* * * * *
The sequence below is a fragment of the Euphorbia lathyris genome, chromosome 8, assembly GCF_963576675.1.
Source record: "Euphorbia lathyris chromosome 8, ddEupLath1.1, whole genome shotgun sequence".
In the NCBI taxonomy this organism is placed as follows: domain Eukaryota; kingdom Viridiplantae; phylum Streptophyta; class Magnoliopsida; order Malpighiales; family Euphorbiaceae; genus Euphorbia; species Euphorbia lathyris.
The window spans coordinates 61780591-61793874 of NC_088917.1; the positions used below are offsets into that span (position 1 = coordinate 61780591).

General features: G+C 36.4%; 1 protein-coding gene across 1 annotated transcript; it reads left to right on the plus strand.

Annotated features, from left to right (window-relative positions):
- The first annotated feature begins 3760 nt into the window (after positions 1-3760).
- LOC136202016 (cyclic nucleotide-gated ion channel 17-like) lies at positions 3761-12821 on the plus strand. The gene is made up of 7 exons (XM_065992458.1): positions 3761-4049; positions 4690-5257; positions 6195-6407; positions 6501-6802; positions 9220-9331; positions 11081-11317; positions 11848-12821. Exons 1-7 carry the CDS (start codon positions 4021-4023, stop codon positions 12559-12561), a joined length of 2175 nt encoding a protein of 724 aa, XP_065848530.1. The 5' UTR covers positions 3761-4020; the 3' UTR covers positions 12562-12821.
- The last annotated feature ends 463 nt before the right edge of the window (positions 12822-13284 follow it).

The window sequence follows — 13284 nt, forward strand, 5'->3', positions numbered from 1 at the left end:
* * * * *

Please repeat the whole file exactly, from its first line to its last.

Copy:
The sequence below is a fragment of the Euphorbia lathyris genome, chromosome 8, assembly GCF_963576675.1.
Source record: "Euphorbia lathyris chromosome 8, ddEupLath1.1, whole genome shotgun sequence".
In the NCBI taxonomy this organism is placed as follows: domain Eukaryota; kingdom Viridiplantae; phylum Streptophyta; class Magnoliopsida; order Malpighiales; family Euphorbiaceae; genus Euphorbia; species Euphorbia lathyris.
The window spans coordinates 61780591-61793874 of NC_088917.1; the positions used below are offsets into that span (position 1 = coordinate 61780591).

General features: G+C 36.4%; 1 protein-coding gene across 1 annotated transcript; it reads left to right on the plus strand.

Annotated features, from left to right (window-relative positions):
- The first annotated feature begins 3760 nt into the window (after positions 1-3760).
- LOC136202016 (cyclic nucleotide-gated ion channel 17-like) lies at positions 3761-12821 on the plus strand. The gene is made up of 7 exons (XM_065992458.1): positions 3761-4049; positions 4690-5257; positions 6195-6407; positions 6501-6802; positions 9220-9331; positions 11081-11317; positions 11848-12821. Exons 1-7 carry the CDS (start codon positions 4021-4023, stop codon positions 12559-12561), a joined length of 2175 nt encoding a protein of 724 aa, XP_065848530.1. The 5' UTR covers positions 3761-4020; the 3' UTR covers positions 12562-12821.
- The last annotated feature ends 463 nt before the right edge of the window (positions 12822-13284 follow it).

The window sequence follows — 13284 nt, forward strand, 5'->3', positions numbered from 1 at the left end: